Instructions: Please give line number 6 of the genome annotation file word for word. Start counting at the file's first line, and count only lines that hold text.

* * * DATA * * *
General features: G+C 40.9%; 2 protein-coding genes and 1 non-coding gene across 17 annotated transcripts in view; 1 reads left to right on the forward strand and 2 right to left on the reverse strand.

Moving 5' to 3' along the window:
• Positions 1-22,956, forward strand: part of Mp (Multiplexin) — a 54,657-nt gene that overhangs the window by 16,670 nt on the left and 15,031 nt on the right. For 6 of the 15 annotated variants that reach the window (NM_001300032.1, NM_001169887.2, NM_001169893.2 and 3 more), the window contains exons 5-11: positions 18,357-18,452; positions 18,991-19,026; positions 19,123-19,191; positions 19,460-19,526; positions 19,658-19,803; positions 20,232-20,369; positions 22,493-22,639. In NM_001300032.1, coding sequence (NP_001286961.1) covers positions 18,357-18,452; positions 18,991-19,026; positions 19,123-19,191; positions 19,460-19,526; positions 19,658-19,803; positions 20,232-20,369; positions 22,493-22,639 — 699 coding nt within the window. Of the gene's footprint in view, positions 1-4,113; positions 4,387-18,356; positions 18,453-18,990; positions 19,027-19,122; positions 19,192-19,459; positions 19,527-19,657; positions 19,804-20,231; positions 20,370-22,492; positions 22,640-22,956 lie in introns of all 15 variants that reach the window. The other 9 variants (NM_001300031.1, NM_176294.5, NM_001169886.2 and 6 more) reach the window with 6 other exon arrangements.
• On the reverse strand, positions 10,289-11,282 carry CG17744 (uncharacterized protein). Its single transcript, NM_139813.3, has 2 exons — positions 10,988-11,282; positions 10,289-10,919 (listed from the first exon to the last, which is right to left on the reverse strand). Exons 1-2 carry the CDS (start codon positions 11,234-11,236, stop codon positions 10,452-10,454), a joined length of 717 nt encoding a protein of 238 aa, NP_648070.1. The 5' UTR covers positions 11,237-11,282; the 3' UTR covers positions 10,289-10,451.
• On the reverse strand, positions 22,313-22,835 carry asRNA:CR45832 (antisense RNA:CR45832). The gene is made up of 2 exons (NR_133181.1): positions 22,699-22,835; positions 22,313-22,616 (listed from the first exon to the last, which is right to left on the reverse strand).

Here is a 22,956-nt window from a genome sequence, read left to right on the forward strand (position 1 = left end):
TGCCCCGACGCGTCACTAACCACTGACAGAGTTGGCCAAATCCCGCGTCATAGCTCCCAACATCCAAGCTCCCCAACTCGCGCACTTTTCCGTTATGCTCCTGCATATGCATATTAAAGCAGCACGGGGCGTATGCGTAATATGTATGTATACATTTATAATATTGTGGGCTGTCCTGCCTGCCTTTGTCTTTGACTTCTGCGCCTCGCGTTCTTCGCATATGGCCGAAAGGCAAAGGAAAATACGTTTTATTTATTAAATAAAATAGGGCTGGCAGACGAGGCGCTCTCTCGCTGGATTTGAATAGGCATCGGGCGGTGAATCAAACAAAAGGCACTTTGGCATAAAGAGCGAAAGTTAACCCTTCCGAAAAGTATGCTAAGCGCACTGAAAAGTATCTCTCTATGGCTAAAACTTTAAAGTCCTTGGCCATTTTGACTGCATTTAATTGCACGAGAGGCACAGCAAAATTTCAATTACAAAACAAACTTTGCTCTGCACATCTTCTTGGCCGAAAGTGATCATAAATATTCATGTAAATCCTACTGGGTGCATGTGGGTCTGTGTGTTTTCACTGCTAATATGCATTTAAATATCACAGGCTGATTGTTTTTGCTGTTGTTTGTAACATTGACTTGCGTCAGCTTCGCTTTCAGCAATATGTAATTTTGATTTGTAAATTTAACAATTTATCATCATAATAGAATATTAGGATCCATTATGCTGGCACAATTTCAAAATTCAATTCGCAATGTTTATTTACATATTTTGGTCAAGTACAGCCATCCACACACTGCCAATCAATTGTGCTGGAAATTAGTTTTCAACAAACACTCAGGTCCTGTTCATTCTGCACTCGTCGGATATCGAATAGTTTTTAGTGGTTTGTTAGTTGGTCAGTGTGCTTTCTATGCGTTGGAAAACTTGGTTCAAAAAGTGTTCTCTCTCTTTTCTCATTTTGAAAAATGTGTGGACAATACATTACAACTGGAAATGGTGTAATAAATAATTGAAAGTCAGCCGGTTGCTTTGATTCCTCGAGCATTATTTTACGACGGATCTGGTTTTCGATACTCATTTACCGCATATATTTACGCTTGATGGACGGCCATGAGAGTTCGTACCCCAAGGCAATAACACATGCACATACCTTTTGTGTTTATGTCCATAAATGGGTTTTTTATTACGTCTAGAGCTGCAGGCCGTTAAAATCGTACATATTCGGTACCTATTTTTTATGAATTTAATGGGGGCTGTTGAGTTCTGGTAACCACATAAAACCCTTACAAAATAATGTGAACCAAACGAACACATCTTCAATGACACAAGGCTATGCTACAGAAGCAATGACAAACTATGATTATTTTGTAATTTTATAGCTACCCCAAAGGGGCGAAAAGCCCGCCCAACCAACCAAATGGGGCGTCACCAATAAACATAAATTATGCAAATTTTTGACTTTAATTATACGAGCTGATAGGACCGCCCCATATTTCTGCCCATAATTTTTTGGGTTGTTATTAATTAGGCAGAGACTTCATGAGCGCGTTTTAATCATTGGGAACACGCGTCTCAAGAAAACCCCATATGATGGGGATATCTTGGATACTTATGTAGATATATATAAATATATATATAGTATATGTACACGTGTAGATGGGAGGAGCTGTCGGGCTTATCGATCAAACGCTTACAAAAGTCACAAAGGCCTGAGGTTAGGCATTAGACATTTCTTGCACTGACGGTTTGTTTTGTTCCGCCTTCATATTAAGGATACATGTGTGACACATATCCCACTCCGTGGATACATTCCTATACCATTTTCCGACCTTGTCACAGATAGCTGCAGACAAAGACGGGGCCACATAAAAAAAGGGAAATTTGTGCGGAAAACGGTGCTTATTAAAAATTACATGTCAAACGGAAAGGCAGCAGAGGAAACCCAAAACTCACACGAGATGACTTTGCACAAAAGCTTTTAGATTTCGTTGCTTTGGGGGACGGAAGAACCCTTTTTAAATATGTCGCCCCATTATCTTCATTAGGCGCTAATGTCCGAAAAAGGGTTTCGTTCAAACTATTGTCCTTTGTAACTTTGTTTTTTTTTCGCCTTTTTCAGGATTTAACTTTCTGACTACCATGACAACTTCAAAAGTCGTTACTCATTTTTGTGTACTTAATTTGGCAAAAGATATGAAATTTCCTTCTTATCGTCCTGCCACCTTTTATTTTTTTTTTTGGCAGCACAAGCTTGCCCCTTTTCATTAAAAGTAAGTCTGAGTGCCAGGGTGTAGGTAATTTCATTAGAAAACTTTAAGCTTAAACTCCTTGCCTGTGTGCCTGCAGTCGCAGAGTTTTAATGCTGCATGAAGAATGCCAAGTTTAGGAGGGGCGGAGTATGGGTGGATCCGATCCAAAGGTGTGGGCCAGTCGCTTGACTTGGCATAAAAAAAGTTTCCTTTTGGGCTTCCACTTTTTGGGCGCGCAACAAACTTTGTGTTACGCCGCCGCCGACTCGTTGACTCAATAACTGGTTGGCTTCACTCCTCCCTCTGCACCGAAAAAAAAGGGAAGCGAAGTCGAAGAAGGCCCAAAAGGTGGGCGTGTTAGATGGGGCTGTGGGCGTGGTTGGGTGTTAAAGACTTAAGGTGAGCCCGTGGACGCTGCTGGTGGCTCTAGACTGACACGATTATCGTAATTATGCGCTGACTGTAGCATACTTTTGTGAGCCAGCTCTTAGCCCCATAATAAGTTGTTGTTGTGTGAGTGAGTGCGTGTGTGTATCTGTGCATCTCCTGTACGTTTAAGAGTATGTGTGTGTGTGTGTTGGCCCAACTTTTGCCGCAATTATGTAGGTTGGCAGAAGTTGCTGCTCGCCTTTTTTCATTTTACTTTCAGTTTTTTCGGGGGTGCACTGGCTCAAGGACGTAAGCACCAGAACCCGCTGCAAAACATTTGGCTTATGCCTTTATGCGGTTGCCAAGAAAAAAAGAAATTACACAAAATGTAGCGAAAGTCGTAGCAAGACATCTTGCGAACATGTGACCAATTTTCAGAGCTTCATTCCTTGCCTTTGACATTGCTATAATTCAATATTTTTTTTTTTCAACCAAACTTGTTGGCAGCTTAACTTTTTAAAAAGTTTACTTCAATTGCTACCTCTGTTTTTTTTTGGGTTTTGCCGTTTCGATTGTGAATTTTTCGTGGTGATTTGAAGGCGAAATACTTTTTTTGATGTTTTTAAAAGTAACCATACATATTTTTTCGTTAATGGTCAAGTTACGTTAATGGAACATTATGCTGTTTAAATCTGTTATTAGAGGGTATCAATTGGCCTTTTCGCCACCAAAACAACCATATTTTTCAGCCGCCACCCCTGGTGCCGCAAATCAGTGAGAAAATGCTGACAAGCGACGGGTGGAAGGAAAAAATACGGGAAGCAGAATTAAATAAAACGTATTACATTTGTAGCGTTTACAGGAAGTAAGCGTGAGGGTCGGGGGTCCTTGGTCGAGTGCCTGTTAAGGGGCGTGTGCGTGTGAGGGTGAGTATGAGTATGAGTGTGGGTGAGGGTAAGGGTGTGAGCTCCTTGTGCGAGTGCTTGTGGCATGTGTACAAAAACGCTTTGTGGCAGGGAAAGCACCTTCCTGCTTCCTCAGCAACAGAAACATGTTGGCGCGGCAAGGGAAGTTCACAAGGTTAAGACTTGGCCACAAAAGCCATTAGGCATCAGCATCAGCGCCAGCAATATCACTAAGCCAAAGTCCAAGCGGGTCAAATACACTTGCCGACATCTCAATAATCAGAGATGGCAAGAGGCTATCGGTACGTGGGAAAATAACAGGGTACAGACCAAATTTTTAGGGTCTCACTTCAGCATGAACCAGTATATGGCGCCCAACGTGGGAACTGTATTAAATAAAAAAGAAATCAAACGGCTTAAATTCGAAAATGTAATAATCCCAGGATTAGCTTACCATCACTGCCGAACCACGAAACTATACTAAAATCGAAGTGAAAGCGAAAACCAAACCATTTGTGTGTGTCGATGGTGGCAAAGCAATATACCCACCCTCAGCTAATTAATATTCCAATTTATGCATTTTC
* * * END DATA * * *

Here is a 22,956-nt window from a genome sequence, read left to right on the forward strand (position 1 = left end):